Democrats have saved arts funding under threat from Donald Trump, including money for the Public Broadcasting Service (PBS) and National Public Radio (NPR).
Both houses of congress are expected to vote on the spending bill to keep the government funded for the current fiscal year this week before it goes to Mr Trump for his signature.
Representative Jim Jordan, chairman of the House Freedom Caucus, which is made up of Republicans who dissented on Mr Trump’s replacement to Obamacare, said he and other conservatives were “disappointed.“
“We'll see how it plays out this week but I think you're going to see conservatives have some real concerns with this legislation,” Mr Jordan told CNN.
This spending bill is really more of a temporary reprieve. It is different from the “skinny budget” for federal spending Mr Trump introduced earlier this year, which is meant to cover spending for the next financial year, beginning in October 2017.
Arts, climate change, and passenger rail service funding could be reversed once he introduces his full budget proposal for the next financial year. He is expected to introduce that later this month.
Arts-related agencies like the National Endowment for the Humanities (NEH), National Endowment for the Arts (NEA), and the Corporation for Public Broadcasting (CPB) have been spared cuts until September 2017 as well.
The three organisations provide money for everything from public television programming to community theatres and scholarly research.
CPB's budget will remain the same, at $445m (£345m). The NEA and NEH will each see a small budget increase to $150m (£116m).
This windfall is not expected to happen again once Mr Trump introduces his full federal budget proposal the week of 22 May.
Mr Trump has made clear he wants to eliminate or drastically cut federal funding to all of these arts-related agencies.
Michael Montgomery, a Detroit-based consultant to cultural and nonprofit organisations, told The Independent that the “skinny budget” cuts are possibly a “warning shot...to NEA, NEH, CBP and their grantees that they should be more sensitive to the political and cultural sensitivities of the broader Trump constituency or be prepared to suffer the budgetary consequences”.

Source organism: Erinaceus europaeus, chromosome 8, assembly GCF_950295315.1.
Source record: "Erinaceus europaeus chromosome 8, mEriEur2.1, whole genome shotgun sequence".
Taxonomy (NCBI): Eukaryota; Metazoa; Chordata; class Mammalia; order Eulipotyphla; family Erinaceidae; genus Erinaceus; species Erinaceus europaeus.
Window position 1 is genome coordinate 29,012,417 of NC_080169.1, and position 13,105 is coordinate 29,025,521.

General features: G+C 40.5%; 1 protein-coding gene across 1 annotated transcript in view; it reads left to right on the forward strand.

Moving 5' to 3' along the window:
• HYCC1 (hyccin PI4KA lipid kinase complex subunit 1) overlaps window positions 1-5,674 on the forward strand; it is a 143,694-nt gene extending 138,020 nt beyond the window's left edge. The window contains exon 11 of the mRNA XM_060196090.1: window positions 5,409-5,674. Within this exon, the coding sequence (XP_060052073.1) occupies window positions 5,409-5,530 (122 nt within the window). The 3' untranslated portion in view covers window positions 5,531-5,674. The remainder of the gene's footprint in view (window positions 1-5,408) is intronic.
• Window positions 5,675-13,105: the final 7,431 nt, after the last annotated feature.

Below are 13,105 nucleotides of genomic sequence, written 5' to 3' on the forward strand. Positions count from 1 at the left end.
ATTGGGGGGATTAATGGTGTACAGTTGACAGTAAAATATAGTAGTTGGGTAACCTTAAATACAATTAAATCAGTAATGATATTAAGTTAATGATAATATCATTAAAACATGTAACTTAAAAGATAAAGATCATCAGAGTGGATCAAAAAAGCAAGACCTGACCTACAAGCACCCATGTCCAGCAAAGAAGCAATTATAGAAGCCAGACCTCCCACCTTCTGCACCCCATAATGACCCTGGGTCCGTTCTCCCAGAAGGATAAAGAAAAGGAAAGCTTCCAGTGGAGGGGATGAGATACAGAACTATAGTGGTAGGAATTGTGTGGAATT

The spending bill also does not include Mr Trump’s pledge to cut $100 million in his full budget to climate change programmes. The proposed cut would affect several government agencies like NASA and the US Coast Guard, both which may face up to 14 per cent cuts in the next financial year.
It does, however, make a small one per cent cut to the Environmental Protection Agency, a far cry from the proposed 28 per cent for the next financial year.
The spending bill also includes an increase in funding of $105m (£81m) to Amtrak, the federally-funded passenger rail system.
However, Mr Trump has proposed a $2.4bn (£1.9bn) which would cut passenger rail services to more than 200 communities in the rural US.
The National Institutes of Health (NIH) received $34bn (£26.4bn) for cancer research in part due to former Vice President Joe Biden, a fierce advocate since his son died of brain cancer.
Mr Trump plans to cut NIH funding into rare diseases in the budget for the next financial year.
He had originally asked for $1bn (£776m) for new construction for this financial year, but Congress’ spending bill will only cover replacement fencing, access roads, communications, and surveillance.
Mr Trump estimated that the nearly 2,000-mile border wall could cost less than $10bn (£7.8bn), but most estimates put it around double that amount to take into account new construction.
Republicans want all federal funding cut to the organisation because it provides abortion services to women. However, only three per cent of the health services it provides are related to abortion.
The cut to funding will likely be included in Mr Trump’s full budget.
Mr Trump is expected to sign the spending bill and release his full budget the week of 22 May.